Graphene - University of Manchester

If electronics is the cutting edge of new technology, UK university electronics research is the cutting edge of the cutting edge! Keep up with all the latest electronics-related research and development taking place across the UK.

Glasgow develops electronically-controlled cell patterning

Dr Mathis Riehle

Dr Mathis Riehle

A cross-disciplinary team at Glasgow University has discovered a novel, electronically-controlled method of generating dynamic cell patterns using a portable device based on acoustic force for spatial manipulation of cells and particles.

The research – published by the Royal Society of Chemistry’s journal Lab on Chip – shows that cell patterning using a Heptagon Acoustic Tweezer may soon be in a position to deliver important results.

The University of Glasgow writes:

Dr Anne Bernassau, a Lord Kelvin Adam Smith Fellow in Sensor Systems (Electronic and Nanoscale Engineering), explained that using this sonic device, they were able to manipulate cells into complex assemblies – a “cell tartan”. In addition, the team were able to demonstrate that this cell tartan could aid neurone alignment, which is a preliminary step towards nerve repair. Dr Frank Gesellchen, a research associate in biomedical engineering, played a key role in the laboratory research.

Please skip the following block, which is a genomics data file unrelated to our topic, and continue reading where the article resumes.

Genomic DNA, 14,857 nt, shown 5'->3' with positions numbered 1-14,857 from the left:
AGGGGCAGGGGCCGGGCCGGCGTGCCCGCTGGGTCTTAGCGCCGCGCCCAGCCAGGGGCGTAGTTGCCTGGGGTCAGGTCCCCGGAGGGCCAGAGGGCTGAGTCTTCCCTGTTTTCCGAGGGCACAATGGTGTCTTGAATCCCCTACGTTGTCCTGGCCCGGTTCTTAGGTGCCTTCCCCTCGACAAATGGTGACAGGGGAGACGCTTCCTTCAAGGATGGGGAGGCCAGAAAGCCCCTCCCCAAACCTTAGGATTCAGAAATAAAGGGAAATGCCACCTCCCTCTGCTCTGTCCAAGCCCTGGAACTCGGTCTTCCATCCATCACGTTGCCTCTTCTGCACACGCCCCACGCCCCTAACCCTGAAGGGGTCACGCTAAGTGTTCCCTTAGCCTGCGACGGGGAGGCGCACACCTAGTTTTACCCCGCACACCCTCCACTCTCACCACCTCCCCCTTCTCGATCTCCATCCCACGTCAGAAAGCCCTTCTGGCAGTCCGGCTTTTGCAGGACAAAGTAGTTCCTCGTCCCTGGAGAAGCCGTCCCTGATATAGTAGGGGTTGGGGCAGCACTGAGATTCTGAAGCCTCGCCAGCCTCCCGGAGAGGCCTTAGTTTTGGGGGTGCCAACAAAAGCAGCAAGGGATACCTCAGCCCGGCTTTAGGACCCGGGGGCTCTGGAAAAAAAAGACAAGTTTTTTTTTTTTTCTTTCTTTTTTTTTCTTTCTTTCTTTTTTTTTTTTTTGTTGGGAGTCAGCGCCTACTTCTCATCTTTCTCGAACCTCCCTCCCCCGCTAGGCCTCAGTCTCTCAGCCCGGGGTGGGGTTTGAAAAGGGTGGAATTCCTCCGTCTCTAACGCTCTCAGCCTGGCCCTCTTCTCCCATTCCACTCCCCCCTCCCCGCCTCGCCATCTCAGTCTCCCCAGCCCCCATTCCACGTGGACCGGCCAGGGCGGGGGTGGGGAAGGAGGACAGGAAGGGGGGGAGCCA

Dr Mathis Riehle, a reader in the Institute of Molecular Cell and Systems Biology, said the researchers’ ambition was to turn what is currently a two-dimensional application into one that is three-dimensional.

At that point, he believes it would be possible to create an artificial device containing a person’s own cells that could be used to repair nerve damage more effectively than the current methods of nerve repair tubes or nerve grafts which do not have a high success rate.

The cross-university Sonotweezer team was supported by the EPSRC (Engineering and Physical Sciences Research Council).

Paper: DOI: 10.1039/C4LC00436A – Cell Patterning with a Heptagon Acoustic Tweezer – Application in Neurite Guidance [Lab on Chip, The Royal Society of Chemistry]

Tags: cell patterns, Dr Anne Bernassau, Dr Frank Gesellchen, Dr Mathis Riehle

Related Tech News

Share your knowledge - Leave a comment